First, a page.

Shangri-La Diet and Science

The theory that underpins the The Shangri-La Diet is in part based on numerous studies that have explored how animals (including humans) develop a desire for flavors that they encounter over and over in association with calories. If we taste a flavor and our body soon after absorbs a good supply of calories, our bodies will begin to crave that flavor. Lately, I’ve been perusing various search engines of scientific journals. I’ve been looking for studies that might support (or refute) SLD. Here is an interesting one I found:Flavor–nutrient learning in restrained and unrestrained eaters

Female participants consumed two differently flavored desserts. Each was presented three times on separate days. One was formulated with a high-energy content (1882 kJ) and the other with a low-energy content (226 kJ). After training, we found little evidence for learned satiation. However, we did observe flavor-preference learning. Specifically, participants acquired a greater liking and desire-to-eat the dessert flavor that was paired with a higher energy density during training.*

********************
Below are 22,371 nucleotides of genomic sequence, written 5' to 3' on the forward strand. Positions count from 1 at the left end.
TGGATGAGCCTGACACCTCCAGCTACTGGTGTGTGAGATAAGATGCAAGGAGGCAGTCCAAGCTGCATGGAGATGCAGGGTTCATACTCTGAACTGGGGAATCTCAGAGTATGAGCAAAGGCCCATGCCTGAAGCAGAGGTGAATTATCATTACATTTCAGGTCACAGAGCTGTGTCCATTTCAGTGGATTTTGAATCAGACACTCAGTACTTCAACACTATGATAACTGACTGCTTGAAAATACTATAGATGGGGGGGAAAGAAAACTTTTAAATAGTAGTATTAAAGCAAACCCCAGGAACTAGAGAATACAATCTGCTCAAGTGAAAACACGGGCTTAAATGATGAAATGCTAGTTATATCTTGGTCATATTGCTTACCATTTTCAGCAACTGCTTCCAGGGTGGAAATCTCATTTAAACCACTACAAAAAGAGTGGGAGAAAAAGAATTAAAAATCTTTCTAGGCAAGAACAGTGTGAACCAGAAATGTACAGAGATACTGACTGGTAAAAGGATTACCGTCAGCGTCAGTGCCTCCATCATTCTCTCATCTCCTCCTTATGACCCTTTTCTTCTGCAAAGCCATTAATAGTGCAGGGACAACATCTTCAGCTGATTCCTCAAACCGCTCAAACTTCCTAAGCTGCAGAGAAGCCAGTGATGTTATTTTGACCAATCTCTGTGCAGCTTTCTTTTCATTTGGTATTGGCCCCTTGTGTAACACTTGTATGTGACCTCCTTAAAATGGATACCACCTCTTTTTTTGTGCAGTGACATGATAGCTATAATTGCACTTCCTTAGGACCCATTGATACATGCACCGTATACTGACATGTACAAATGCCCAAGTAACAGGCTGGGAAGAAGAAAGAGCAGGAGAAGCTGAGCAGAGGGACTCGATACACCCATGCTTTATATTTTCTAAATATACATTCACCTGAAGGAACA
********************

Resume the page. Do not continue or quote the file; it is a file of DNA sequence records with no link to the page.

* Emphasis added by me. Also, I don’t mean to suggest that the authors of this study are proponents of SLD or even that they are aware of it, only that the author of SLD cites flavor calorie association studies as early inspirations for his own ideas.

In other words,

  • The more we eat high-energy content foods (HECF), the more we will crave such foods.
  • The more we eat foods with the same flavor, the more we will crave those foods, as long as those foods are also dense sources of calories.

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